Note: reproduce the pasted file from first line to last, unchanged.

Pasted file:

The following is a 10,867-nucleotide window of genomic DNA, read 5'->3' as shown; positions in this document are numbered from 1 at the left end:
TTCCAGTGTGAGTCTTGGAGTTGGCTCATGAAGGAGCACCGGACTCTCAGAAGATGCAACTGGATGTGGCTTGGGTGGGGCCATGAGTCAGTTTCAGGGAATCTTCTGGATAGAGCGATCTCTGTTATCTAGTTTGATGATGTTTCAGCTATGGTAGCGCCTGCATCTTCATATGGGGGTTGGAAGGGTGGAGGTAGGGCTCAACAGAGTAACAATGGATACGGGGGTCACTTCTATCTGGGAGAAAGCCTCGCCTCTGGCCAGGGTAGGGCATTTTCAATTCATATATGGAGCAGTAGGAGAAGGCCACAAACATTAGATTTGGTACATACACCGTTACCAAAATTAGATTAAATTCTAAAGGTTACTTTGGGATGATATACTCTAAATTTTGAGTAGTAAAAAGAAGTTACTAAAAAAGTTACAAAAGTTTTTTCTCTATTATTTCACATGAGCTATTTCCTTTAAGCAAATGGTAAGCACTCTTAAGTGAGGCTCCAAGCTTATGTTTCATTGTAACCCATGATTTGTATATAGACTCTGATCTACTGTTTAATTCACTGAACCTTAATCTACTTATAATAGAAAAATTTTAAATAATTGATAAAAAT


The following is a 10,867-nucleotide window of genomic DNA, read 5'->3' as shown; positions in this document are numbered from 1 at the left end:
TTCCAGTGTGAGTCTTGGAGTTGGCTCATGAAGGAGCACCGGACTCTCAGAAGATGCAACTGGATGTGGCTTGGGTGGGGCCATGAGTCAGTTTCAGGGAATCTTCTGGATAGAGCGATCTCTGTTATCTAGTTTGATGATGTTTCAGCTATGGTAGCGCCTGCATCTTCATATGGGGGTTGGAAGGGTGGAGGTAGGGCTCAACAGAGTAACAATGGATACGGGGGTCACTTCTATCTGGGAGAAAGCCTCGCCTCTGGCCAGGGTAGGGCATTTTCAATTCATATATGGAGCAGTAGGAGAAGGCCACAAACATTAGATTTGGTACATACACCGTTACCAAAATTAGATTAAATTCTAAAGGTTACTTTGGGATGATATACTCTAAATTTTGAGTAGTAAAAAGAAGTTACTAAAAAAGTTACAAAAGTTTTTTCTCTATTATTTCACATGAGCTATTTCCTTTAAGCAAATGGTAAGCACTCTTAAGTGAGGCTCCAAGCTTATGTTTCATTGTAACCCATGATTTGTATATAGACTCTGATCTACTGTTTAATTCACTGAACCTTAATCTACTTATAATAGAAAAATTTTAAATAATTGATAAAAAT